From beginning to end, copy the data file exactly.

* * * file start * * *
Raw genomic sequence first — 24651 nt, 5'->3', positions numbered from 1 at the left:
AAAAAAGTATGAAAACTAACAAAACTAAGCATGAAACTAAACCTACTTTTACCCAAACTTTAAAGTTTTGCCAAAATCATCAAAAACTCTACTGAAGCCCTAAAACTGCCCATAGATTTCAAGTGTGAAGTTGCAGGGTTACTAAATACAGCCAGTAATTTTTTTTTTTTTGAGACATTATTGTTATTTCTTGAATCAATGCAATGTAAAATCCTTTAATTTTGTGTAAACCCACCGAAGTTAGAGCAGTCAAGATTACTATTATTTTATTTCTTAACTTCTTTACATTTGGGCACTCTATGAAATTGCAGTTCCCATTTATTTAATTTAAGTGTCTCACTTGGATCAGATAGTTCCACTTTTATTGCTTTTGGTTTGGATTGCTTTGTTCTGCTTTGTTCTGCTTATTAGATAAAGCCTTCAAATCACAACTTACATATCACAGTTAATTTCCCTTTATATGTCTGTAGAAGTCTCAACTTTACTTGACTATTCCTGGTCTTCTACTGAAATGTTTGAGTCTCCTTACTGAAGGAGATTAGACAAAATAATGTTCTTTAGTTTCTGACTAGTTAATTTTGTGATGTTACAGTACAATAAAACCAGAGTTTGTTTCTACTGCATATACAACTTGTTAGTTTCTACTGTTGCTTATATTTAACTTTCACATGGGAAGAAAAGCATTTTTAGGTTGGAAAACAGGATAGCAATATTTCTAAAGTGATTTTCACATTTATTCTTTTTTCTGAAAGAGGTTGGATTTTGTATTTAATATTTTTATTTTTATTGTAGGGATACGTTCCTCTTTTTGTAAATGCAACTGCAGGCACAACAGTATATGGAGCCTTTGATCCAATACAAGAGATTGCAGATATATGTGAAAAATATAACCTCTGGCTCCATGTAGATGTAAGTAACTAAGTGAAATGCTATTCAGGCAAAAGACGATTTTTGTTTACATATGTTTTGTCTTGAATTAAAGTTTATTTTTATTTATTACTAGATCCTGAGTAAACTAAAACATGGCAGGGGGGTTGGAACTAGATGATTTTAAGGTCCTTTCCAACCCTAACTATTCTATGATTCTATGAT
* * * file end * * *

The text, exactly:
Raw genomic sequence first — 24651 nt, 5'->3', positions numbered from 1 at the left:
AAAAAAGTATGAAAACTAACAAAACTAAGCATGAAACTAAACCTACTTTTACCCAAACTTTAAAGTTTTGCCAAAATCATCAAAAACTCTACTGAAGCCCTAAAACTGCCCATAGATTTCAAGTGTGAAGTTGCAGGGTTACTAAATACAGCCAGTAATTTTTTTTTTTTTGAGACATTATTGTTATTTCTTGAATCAATGCAATGTAAAATCCTTTAATTTTGTGTAAACCCACCGAAGTTAGAGCAGTCAAGATTACTATTATTTTATTTCTTAACTTCTTTACATTTGGGCACTCTATGAAATTGCAGTTCCCATTTATTTAATTTAAGTGTCTCACTTGGATCAGATAGTTCCACTTTTATTGCTTTTGGTTTGGATTGCTTTGTTCTGCTTTGTTCTGCTTATTAGATAAAGCCTTCAAATCACAACTTACATATCACAGTTAATTTCCCTTTATATGTCTGTAGAAGTCTCAACTTTACTTGACTATTCCTGGTCTTCTACTGAAATGTTTGAGTCTCCTTACTGAAGGAGATTAGACAAAATAATGTTCTTTAGTTTCTGACTAGTTAATTTTGTGATGTTACAGTACAATAAAACCAGAGTTTGTTTCTACTGCATATACAACTTGTTAGTTTCTACTGTTGCTTATATTTAACTTTCACATGGGAAGAAAAGCATTTTTAGGTTGGAAAACAGGATAGCAATATTTCTAAAGTGATTTTCACATTTATTCTTTTTTCTGAAAGAGGTTGGATTTTGTATTTAATATTTTTATTTTTATTGTAGGGATACGTTCCTCTTTTTGTAAATGCAACTGCAGGCACAACAGTATATGGAGCCTTTGATCCAATACAAGAGATTGCAGATATATGTGAAAAATATAACCTCTGGCTCCATGTAGATGTAAGTAACTAAGTGAAATGCTATTCAGGCAAAAGACGATTTTTGTTTACATATGTTTTGTCTTGAATTAAAGTTTATTTTTATTTATTACTAGATCCTGAGTAAACTAAAACATGGCAGGGGGGTTGGAACTAGATGATTTTAAGGTCCTTTCCAACCCTAACTATTCTATGATTCTATGAT